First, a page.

never saw a mite.
    now that’s strange. if there’s a spider around, i’m @ home (apparently) i’ve seencentipedes, and japanese lady-bugs and doodle-bugs and – well, mention mosquitoes, and one will fly out of nowhere just to land on me and tics and fleas and ants – i keep them out of the house by feeding them sugar outside – and chiggers – but no mites.
    and i’m wondering if all these other insect pests i’ve mentioned, eat mites
    i’d happily box you up a pound of mosquitoes and mail them off to you if you’d like the natural cure!

    • Plenty of mosquitos here, and I’m a magnet :) It takes awhile for the mites to breed, and we’ve had very warm and damp weather, so the infestation is particularly severe.

  12. We have a barn swallow nest under our eaves (of the place we humans live.) I tried to hose down the beginning of nests, but one little mama built her nest on the sly and got those eggs in before I knew what hit me. As soon as those little ones are gone, I am spraying! With something! What? Water to start with, scrubbing out the nest material.

    • Throw out the nest, don’t put it in the compost, etc. I’m going to scrub my porch with soap and water and then I’ll spray all cracks with Permethrin.

  13. Poor little guys. I hope Baby #1 is out there safe.

  14. So if you do have mites what are your recommendations. The bird that has her belly feathers gone is pale faced. Everything I have read points to mites. I have checked every bird every week as an on going ritual For the last 4 months. Never seen a mite . I have sprayed feet with garlic oil during the inspection and sprayed it under wings, butt. Also put DE in the run. And when cleaning coop and change bedding always use a pistol to spray DE while birds are out ranging. So far I have seem some in the run so I m assuming I have in the coop. The coop is situated near a tree and close to a small row of conifers/woods. So there are lots of wild birds round bt none have been in the coop. What are your recommendations for mite Prevention. There is so much conflicting info in the web when I search.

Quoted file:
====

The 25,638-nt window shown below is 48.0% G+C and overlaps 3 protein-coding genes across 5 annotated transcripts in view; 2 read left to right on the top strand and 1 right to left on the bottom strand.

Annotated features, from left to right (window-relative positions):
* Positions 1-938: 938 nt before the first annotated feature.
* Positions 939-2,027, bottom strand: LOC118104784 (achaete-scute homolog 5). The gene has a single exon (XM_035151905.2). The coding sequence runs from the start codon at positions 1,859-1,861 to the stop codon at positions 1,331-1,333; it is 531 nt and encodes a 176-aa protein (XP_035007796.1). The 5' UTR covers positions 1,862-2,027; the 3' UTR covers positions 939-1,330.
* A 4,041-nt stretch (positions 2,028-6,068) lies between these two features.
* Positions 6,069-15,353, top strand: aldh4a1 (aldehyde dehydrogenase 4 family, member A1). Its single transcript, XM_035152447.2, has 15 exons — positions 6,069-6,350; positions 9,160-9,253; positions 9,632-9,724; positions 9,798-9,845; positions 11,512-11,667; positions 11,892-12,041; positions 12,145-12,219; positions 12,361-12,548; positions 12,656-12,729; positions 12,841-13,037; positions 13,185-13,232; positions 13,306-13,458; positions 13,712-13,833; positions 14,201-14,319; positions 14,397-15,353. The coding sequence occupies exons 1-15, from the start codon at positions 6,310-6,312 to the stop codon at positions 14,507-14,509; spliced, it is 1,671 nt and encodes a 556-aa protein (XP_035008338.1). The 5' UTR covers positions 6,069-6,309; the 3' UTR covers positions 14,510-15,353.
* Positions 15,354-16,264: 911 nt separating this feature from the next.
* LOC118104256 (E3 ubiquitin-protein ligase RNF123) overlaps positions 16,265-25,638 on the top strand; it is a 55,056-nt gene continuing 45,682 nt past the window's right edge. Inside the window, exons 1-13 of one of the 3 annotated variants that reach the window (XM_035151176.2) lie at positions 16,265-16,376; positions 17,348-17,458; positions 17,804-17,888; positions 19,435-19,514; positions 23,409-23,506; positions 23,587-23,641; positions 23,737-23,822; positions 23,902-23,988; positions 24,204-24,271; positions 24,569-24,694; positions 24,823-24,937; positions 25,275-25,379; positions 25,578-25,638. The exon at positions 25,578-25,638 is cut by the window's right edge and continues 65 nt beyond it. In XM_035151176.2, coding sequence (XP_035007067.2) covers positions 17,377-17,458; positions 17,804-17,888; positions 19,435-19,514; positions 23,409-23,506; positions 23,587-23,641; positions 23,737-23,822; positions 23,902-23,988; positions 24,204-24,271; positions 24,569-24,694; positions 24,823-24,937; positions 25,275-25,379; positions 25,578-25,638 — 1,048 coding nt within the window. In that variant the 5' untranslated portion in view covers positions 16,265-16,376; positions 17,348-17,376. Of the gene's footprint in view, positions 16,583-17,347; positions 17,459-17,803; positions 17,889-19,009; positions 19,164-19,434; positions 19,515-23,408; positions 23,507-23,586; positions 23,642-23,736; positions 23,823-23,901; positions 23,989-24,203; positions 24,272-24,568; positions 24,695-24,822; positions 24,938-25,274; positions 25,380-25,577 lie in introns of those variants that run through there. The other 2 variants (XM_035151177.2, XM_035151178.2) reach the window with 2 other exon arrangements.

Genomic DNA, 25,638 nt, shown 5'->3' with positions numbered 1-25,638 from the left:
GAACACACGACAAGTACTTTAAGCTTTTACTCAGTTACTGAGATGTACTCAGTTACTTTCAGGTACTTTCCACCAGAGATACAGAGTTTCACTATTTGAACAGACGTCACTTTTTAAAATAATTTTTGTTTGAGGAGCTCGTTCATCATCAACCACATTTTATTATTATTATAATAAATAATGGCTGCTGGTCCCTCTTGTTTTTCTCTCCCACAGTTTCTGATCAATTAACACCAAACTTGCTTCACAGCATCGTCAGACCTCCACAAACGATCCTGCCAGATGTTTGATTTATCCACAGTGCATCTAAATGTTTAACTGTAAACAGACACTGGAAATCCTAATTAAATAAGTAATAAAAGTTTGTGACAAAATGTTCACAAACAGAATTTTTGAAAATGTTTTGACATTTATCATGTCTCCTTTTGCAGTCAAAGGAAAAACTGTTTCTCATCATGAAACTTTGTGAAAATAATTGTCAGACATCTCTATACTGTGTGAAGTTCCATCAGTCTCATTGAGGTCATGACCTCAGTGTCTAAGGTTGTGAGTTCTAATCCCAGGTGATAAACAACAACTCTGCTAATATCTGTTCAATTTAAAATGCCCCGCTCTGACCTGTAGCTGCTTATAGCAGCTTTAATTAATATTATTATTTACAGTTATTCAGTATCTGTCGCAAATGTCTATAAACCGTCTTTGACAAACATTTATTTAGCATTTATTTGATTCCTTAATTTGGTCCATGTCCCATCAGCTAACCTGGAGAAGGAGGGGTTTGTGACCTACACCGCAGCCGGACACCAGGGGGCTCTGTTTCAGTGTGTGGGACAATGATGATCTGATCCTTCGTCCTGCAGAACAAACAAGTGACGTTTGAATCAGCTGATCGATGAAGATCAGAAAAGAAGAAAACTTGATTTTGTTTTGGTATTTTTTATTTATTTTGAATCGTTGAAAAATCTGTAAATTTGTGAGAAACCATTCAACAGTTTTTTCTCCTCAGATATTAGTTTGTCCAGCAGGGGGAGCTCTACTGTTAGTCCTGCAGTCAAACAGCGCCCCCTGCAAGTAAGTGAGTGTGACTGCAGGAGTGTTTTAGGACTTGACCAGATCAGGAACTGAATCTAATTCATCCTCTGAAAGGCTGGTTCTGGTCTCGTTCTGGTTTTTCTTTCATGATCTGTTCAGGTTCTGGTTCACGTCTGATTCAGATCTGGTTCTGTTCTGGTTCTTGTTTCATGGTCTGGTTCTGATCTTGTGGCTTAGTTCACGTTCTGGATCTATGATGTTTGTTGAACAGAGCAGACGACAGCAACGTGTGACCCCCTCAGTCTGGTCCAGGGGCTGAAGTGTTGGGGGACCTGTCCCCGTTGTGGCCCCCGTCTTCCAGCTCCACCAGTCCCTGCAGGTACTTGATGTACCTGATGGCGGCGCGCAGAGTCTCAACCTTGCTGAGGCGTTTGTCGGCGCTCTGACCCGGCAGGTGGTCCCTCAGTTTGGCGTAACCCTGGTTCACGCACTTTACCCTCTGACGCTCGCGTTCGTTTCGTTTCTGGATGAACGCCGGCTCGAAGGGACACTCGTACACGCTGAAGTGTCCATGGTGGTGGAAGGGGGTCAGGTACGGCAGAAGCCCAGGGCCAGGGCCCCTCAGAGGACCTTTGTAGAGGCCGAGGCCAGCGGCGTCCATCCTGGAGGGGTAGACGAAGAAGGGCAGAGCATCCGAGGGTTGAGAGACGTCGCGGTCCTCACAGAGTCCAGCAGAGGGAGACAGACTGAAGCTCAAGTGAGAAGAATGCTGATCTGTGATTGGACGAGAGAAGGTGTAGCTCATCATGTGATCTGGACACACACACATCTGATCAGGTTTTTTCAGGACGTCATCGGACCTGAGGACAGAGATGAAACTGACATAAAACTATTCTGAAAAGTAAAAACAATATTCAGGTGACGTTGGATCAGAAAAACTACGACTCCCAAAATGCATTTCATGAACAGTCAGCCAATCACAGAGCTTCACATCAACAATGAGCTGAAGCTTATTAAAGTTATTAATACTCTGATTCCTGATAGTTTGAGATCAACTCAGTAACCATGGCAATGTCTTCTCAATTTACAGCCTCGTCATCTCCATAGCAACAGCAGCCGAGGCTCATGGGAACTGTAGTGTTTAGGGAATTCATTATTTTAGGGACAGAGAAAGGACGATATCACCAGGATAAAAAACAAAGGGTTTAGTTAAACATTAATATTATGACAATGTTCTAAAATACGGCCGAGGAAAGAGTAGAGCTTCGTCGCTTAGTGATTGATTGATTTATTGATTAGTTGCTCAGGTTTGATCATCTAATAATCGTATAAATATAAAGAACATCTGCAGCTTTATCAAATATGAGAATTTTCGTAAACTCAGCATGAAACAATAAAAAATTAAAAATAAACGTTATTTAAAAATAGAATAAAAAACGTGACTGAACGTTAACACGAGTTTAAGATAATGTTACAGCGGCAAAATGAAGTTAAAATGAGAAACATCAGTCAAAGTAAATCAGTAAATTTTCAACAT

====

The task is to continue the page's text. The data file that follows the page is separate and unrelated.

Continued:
• If you don’t see mites (have you checked at night?) then it’s something else. I’ve seen feather loss due to many reasons, and sometimes simply that they are very good layers.I have a FAQ here.

      • Have seen mites in run red ones. Nothing in coop or on birds, thanks terry.

  15. Terry , perhaps dust the porch with Food grade DE first, then clean it… does Phoebe have a differant house now?

    • Because it’s a porch, it will be easy to sluice lots of soapy water over. It’s open to wind and rain, so the DE will blow off. But, I’ll dust it into cracks!
      Yes, Phoebe has a new house. The wood in the old one was getting punky, and ants had moved in.

  16. My little one and I are gatherers of empty nests. No more, though!
    Thanks for the info. I have been supicious of our chickens’ feather loss ( some from rooster being on their backs and some around their vent areas). Will be moving their coop and cleaning out with DE this Sunday. They are way out in a field at the farm and, although I’d like to spy on them at night for mites, I can’t brave the mosquito gauntlet that would be necessary to get there. So itchy now….